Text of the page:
As elements of the Islamic State (IS) infiltrate the territory of the North Caucasus, the looming question is whether the caliphate will have an actual impact on the situation in the region. As of now, it can be said with certainty that little has changed in the region since multiple rebel commanders of the Dagestani and the Chechen jamaats switched sides from the Caucasus Emirate to the IS in December 2014. However, this does not mean that there will be no impact in the near future.
In a recent video, Yakub (Makhram Saidov), a well-known amir who pledged allegiance to the IS, addresses someone named Aslanbek and says that the insurgency is faring well in the cold winter. Saidov’s career as a militant dates back to the beginning of the second Russian-Chechen war and he is one of the few surviving militants on the territory of Chechnya today. In the video, Saidov is probably addressing Aslanbek Vadalov, and from his words it can be understood that Vadalov had not been in the North Caucasus for a long time (YouTube, February 21).
It is also clear from the video that the insurgents are experiencing difficulties in food supplies as a result of their supplier’s fears and subsequent escape to the West. Amir Yakub does not discuss the insurgents’ plans or the nature of his relations with the leader of the Chechen velayat of the Caucasus Emirate, Amir Hamzat (Aslan Byutukaev). He only discusses practical information about the daily lives of members of his group: indeed, the newly converted follower of Abu Bakr al-Baghdadi does not say anything about what he plans to do or not to do. Presumably, having pledged allegiance to the IS, the militants now expect some response or directions from Umar Shishani, the ethnic Chechen from Georgia’s Pankisi Gorge who is an Islamic State senior commander.
Meanwhile, Chechen authorities are concerned about a possible increase in activities of militants with ties to the IS. On February 19, a meeting of the Youth Council of the North Caucasian Federal District in Grozny took place under the chairmanship of Moscow’s envoy to the North Caucasus, Sergei Melikov (Chechnyatoday.com, February 19). Speaking of the young people’s inclination to join radical movements, the head of the administration of Chechnya’s governor and government, Magomed Daudov, said “over 3,000 of our young guys” are fighting in Syria on the side of the radicals (YouTube, February 20, at 9 minutes, 52 seconds).
This was the first time a Russian official put forward such a large figure for the number of militants in Russia. It is unclear, however, if the official meant militants from all over Russia or only Chechens, given that he started speaking of the issue as a Russian issue, but then referred to “our young guys.” According to Daudov, a round table that included around 10 young persons who had returned from Syria took place in Grozny. Thus it appears there are people returning to the region from the Syrian war, and the official expressed concern that others will follow. The figure was echoed by the envoy, Sergei Melikov, who said that those 3,000 young men were lost for society and expressed the wish that they never return home.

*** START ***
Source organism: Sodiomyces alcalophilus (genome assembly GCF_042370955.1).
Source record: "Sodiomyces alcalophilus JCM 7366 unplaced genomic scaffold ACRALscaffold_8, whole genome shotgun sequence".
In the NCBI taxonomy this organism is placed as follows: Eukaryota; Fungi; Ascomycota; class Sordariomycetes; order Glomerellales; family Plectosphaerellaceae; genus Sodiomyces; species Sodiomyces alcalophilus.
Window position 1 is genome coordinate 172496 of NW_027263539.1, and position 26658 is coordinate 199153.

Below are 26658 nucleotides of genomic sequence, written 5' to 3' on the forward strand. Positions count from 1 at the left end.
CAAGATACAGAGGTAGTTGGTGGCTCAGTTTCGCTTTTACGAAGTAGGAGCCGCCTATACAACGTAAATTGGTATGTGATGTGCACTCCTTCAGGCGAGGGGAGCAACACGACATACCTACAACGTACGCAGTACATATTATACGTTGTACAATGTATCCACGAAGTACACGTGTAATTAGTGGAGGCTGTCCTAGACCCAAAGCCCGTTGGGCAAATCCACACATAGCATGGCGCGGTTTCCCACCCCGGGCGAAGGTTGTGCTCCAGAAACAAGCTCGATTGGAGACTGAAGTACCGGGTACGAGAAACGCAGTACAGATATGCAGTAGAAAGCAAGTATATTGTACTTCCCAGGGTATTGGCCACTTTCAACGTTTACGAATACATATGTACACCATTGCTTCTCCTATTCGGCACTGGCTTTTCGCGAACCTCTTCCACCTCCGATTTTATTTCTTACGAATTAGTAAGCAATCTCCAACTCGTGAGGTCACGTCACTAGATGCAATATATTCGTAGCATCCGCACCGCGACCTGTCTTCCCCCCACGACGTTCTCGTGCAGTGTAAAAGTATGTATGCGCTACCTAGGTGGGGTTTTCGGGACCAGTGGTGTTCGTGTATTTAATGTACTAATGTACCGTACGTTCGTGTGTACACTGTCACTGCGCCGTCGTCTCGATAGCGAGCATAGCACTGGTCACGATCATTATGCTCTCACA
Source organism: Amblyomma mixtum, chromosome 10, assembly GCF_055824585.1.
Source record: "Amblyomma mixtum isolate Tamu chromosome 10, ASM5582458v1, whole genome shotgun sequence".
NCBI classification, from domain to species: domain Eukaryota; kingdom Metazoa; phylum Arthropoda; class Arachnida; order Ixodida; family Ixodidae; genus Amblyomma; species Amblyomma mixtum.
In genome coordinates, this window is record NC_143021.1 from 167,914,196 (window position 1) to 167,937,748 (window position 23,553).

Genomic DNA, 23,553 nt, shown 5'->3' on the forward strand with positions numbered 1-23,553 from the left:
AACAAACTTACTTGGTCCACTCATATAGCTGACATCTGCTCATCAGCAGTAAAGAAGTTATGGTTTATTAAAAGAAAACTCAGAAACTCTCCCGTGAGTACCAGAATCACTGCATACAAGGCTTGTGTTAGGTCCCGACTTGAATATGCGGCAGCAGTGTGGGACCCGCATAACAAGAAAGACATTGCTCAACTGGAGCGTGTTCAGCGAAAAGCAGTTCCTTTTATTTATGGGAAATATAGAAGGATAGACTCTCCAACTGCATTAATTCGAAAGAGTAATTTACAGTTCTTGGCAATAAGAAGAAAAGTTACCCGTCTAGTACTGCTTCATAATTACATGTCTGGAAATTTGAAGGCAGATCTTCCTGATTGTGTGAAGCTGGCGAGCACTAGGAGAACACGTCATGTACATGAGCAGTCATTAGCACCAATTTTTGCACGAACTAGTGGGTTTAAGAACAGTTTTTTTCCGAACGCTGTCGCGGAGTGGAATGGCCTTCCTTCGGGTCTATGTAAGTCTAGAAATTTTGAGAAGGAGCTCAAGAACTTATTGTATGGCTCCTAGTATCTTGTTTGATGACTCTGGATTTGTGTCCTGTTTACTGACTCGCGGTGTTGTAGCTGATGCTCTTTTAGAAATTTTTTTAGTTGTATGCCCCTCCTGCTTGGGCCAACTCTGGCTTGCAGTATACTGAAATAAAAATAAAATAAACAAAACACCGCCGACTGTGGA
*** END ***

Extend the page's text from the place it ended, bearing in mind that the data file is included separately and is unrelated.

In any case, whether the 3,000 figure included only Chechens or all citizens of Russia who are fighting in Syria, the figure is double the figure cited by Federal Security Service (FSB) Director Alexander Bortnikov during his appearance at a recent summit in Washington, DC, at almost the same time Daudov was speaking in Grozny. Bortnikov told journalists at the end of the summit that the number of Russian citizens fighting with the IS has almost doubled to 1,700 from a year ago (Echo.msk.ru, February 20). It is unclear why the officials in Grozny spoke of 3,000 militants. One possibility is that the officials in Chechnya meant all Chechens, not only from Chechnya proper, but also from Europe, Turkey and the Middle East—in other words, Chechens who went abroad to study or left Chechnya during the war there. In any case, this figure is quite large and testifies to the rise of Islamic radicalism in Chechen society.
It should be noted that if the 3,000 militants fighting in Syria include only Chechens, hundreds of people from Dagestan, the Volga region and Moscow should be added to it. A group called “Nogai Steppe” even exists (Kavkazcenter.com, February 19). Thus, it is now possible to discern a trend of every ethnic group in Russia attempting to establish its own national unit in Syria. These estimates are consistent with the estimates of a Canadian expert, Rafal Rogozinsky, who says that about 4,000 militants in the IS come from Central Asia alone (Novostimira.com, October 20, 2014). It appears that the countries of the former Soviet Union are supplying a significant portion of the IS’s manpower for waging jihad in the Middle East.
Against the backdrop of these pieces of information, it is likely that FSB Director Bortnikov deliberately provided a low figure, in an attempt to downplay the level of danger Russia faces after its citizens return home from fighting in the Middle East.
Moscow will urgently have to seek closer relations with Turkey, which has become the key transit country for those traveling to and from Syria. For Russia, Turkey is the only channel to obtain at least some level of on-the-ground intelligence about the jihadists fighting in Syria. If the number of Muslim volunteers from Russia continues to increase, Russia could become the main supplier of manpower for the jihadists in Syria and Iraq by the end of 2015.